Other surprises transpired as well. Thank you to the resident chickadees on "Chickadee Lane"... and to the accommodating John Deere tractor operator who elevated Mr Mac youngest Deere operator on record! Bonus!!!

                                           Two... in the hand are worth ten in the balsams!

Is there anything more powerful in the world than trust... or Faith??? I wonder. I felt the sheer wonder of having power... but no power ... to make this happen! It quite simply..."is."

                                                            Mr MacDeere takes charge!
I would offer yet another extension of my ongoing thinking in regards to the concept of "family gathering". Here are two paintings that I have made in the past which look at the same "Idea"... as it came to me from the natural world.

I received news early last week that the East Coast version had just recently been sold at The Art Gallery of Nova Scotia... after being on corporate rental for eight continuous years. What a Happy Easter surprise that was!!!

"Family Gathering at Peggy's Cove, Nova Scotia" - oil on canvas 30 x 36 inches

"Family Gathering" - oil on canvas 30 x 36 inches

A copse of trees some likely related... at various stages of age and growth.

The Bajan Mafia... The Shamrays
Braden, Moi, Deb Lisa, Ryan and Mica... gathered together in Toronto

This was our Christmas Break gathering with my youngest Bryn, Susie (Bryn's Squeeze), his brother Liam and Deb

In closing out today's lengthy post, I would like to give thanks to each of my five children and especially to Deb. She has consistently and unselfishly provided a real Mom role model and a loving support system for each of them. Deb and I are very proud of each of you and we celebrate the uniqueness of each. Without any one of you... our lives would be greatly diminished.

Allie's recent Easter card to Deb and I says it all for me....

                                                   Inside... it adds... "Is a day well spent!"

We love you dearly!

"We"... are richly blessed...

Good Painting and Happy Spring !... to ALL!!!!!

Wednesday, March 23, 2016

"Take Five..."

Take Five!... and come "tip-toe thru, my Easter tulips... with me!"

In day-to-day usage in the English language, the phrase "take five" idiomatically suggests taking a short break from any activity. In the world of jazz music it can suggest a similar break as well. However, it can also suggest increasing the standard 4/4 meter, from four beats to the bar, or measure to five beats. This time signature is commonly called quintuple time.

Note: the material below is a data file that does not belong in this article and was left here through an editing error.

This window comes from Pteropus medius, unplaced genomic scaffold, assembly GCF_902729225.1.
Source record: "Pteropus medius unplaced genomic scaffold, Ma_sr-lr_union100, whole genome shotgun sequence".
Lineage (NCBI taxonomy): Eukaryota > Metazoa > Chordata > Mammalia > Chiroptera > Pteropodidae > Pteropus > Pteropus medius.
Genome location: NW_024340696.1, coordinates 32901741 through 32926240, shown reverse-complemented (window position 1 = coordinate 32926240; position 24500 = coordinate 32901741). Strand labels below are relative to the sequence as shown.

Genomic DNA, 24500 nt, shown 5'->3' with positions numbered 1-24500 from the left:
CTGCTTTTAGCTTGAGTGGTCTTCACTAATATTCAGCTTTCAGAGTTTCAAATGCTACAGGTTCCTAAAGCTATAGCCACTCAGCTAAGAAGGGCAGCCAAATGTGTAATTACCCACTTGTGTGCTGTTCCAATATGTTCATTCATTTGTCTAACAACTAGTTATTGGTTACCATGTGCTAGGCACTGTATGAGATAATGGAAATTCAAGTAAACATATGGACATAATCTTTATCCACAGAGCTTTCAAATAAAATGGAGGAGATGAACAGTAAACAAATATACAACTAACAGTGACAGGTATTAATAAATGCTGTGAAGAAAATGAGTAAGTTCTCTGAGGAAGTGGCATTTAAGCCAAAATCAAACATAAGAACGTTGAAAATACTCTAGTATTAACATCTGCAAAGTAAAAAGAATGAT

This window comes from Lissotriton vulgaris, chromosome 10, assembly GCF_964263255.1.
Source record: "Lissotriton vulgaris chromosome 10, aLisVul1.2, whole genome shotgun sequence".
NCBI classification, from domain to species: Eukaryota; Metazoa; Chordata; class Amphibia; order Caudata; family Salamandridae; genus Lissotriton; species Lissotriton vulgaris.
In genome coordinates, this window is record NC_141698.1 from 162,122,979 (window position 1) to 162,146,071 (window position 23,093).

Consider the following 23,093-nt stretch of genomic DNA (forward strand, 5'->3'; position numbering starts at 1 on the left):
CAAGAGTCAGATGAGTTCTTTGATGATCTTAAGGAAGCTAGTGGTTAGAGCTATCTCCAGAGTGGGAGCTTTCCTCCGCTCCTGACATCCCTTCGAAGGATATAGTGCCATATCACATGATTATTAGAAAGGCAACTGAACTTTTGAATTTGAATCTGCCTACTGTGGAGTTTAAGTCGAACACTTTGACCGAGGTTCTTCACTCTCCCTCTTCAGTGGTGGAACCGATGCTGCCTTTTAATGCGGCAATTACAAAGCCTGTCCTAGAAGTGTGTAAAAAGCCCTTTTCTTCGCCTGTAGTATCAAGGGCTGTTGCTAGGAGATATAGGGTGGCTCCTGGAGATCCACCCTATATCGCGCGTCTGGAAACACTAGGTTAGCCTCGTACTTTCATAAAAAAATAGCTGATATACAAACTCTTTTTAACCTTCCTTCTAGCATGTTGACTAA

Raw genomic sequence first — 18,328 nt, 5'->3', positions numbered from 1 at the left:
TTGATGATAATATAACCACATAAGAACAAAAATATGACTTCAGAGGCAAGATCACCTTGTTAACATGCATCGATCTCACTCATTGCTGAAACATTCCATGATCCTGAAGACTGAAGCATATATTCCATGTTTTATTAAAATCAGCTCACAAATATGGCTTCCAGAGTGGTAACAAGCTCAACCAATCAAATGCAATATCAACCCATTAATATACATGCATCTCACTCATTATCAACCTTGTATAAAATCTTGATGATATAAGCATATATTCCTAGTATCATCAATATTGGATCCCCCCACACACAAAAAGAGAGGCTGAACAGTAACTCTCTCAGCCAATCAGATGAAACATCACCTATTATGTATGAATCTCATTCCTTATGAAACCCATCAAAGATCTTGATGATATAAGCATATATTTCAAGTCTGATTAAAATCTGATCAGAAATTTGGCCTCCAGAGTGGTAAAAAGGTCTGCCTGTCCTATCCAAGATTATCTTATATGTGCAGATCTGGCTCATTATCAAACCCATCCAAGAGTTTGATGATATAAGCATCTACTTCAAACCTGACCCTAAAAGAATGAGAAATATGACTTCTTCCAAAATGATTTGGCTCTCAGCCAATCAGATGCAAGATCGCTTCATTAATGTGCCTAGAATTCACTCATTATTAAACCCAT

Whether or not you are a jazz aficionado or not, you will likely recognize the Dave Brubeck Quartet's all-time best-selling jazz single "Take Five" from 1959 (written by group alto saxophonist Paul Desmond) which makes use of this quintuple meter. It was the theme song for NBC for many years and played many times daily, thus ingraining it into the America fabric of society. It has been used creatively and successfully as a "cover" by many recording artists right up to the present time,  retaining its rightful place as a jazz classic.

"Take Five..."

"Take five"... for me lately, has been a break away from my easel to take care of necessary business in preparation for our quickly-approaching May opening. Much still remains to be accomplished to be fully ready for that event. Our season is a very short six month window... when tourists come to the Thousand Island region en masse.

Like the Canada Geese visitors are active... and often too noisily present during this short period of time. But usual custom dictates that both take flight and disappear almost simultaneously... and the village goes suddenly to sleep for the long winter months.

I decided to loosen up  and keep my palette completing a smallish oil... knowing that by accomplishing this task, I would be taking care of business and quenching my increasing artistic thirst with this one small creative act. I must confess that I find the smaller oils a bit constricting and less enjoyable than the big brush painting formats, or the plein air outings... but time was the deciding factor. Here is the result produced. This small painting was my "take five"... from the business-oriented tasking... and it was indeed refreshing!.. Can you feel my joy?

"October Opus on Stone Street, Gananoque" - oil on gessoed masonite panel 7x5 inches

Music has been such a constant... a friend on my entire journey. I have many to thank for this gift of music... but none more than my Mom and Dad. Music was always present in our home... in many genres and with many instruments, including the willing family voices to make that music.

With Easter celebrations on the horizon for us this weekend... our family will circle up on Good Friday here at Islesview to share the Easter Blessing of being together. My Mom and Dad's presence will be indeed felt... as if they were still at the table. This was a tradition which they created. We learned the importance of maintaining the "family gathering". Together as a family... we will "take five" from our busy and separate lives.

Thank you both... Mom and Dad... For the Music!!!

                               "Thank You... For the Music" - oil on canvas 14 x 11 inches
                                                        GIFTED to Andrew Sherman

Whatever your faith, or spiritual underpinnings... one need only look to those recent events in Brussels to realize that despite our own perceived trials and tribulations, there exist those in other parts of the world less fortunate than ourselves at this time. I feel required to remember their plight and to add them to my own thoughts and prayers.

Let us all "Take five"... and give silently give thanks for the many seemingly small, yet rich blessings that we receive daily.

Resurrection in Rockport... and yes... we do expect to have this much snow by Good Friday. Do remember this quiet offering of sacrifice...

I would like to close out today's post with another piece of music from any other genre that I subscribe to daily. I can honestly say that this particular piece is likely my favorite piece of music. I listen to it... whenever the world seems unfair... or that life has deserted me. I listen to it ... whenever I really need to... "take five". Enjoy!

Happy Easter!... and Good Painting... to ALL!!!